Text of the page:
The gold market is trading slightly lower to kick off the new trading week as investors digest recent gains. Price action could potentially be fairly quiet early this week, as investors gear up for the Thanksgiving Holiday on Thursday. Markets will be closing early on Wednesday, and Friday will likely see many investors out and thus very low trading volumes.
The market has thus far remained bullish, and a key test of the psychologically important $1200 level recently would seemingly suggest that buyers are willing to step in on any dips at this point. This is especially important given the fact that the dollar is not far from recent 1.5 year highs. Numerous factors appear to be keeping any downside in gold limited, including accelerating inflation, stock volatility and geopolitics.
A major area of focus in the weeks and months ahead will likely be the Federal Reserve and its plans going forward. The Fed has stuck to its guns so far, gradually hiking rates as it looks to normalize monetary policy. The central bank has, however, come under increasing scrutiny from some market-watchers and even President Trump has made his opinions on the Fed’s plans very clear. It has been suggested that the Fed is acting too aggressively with its rate hikes, and some have argued that the central bank could very well push the economy into recession.
Bridgewater Associates founder Ray Dalio last week suggested that the Fed has already raised rates to the point of hurting asset prices, and that the central bank should focus on asset prices before economic activity when making further decisions. It is a challenging spot for the central bank to be sure, and it comes at a time when the Fed is clearly trying to maintain and demonstrate its independence.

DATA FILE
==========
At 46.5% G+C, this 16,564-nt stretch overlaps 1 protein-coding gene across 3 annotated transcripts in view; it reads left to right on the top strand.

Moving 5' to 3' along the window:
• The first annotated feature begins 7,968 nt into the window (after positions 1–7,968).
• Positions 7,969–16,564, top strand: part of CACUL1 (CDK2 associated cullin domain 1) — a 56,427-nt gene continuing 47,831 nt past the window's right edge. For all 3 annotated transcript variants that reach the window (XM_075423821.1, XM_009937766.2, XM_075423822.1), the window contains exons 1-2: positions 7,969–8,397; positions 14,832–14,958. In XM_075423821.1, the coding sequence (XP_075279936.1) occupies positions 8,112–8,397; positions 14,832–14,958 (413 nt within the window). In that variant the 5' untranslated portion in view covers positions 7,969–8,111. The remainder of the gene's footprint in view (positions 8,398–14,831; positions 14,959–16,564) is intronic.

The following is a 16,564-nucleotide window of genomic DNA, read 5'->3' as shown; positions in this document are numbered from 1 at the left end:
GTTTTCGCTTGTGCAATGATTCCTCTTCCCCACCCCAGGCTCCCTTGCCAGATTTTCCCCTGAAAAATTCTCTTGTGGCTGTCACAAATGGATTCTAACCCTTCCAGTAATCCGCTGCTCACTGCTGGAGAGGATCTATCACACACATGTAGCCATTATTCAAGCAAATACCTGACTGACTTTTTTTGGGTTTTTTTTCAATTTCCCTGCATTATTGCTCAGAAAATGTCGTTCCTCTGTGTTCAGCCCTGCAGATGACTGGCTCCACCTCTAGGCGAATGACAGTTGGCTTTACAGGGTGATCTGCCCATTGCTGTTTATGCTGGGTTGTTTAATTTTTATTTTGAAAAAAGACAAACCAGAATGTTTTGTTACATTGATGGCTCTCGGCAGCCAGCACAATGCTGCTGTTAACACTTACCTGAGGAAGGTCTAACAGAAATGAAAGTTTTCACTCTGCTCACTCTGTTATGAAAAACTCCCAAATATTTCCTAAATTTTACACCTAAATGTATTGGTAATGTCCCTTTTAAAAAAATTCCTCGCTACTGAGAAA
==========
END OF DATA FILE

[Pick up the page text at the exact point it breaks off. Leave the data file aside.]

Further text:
Although all of the recent discussions about the Fed will likely not stop it from hiking rates once more next month, further stock market turmoil or geopolitical issues could potentially give the central bank reason to rethink its strategy for next year. The Fed currently has another three rate hikes penciled in for 2019, but a slowing global economy and other factors could keep a further rise in rates limited. Lower copper prices, tumbling crude oil, weaker housing data and increasing inflation could all point to a significant global slowdown that could drastically change current market dynamics.
If the Fed does in fact take a more dovish approach, the dollar could come under pressure and dollar-denominated assets could stand to benefit. The dollar may also begin to see fading upside as the effects of tax cuts and government spending begin to fizzle. A reversal in the currency could set the stage for a significant rally in gold. The yellow metal is already enjoying an improving technical posture and may be in a consolidation process before making a significant move. Given the current economic and geopolitical backdrop, such a move would likely take place to the upside. A significant upside breakout could potentially prove to be just the beginning of a protracted bull market that could coincide with stocks entering the next bear market.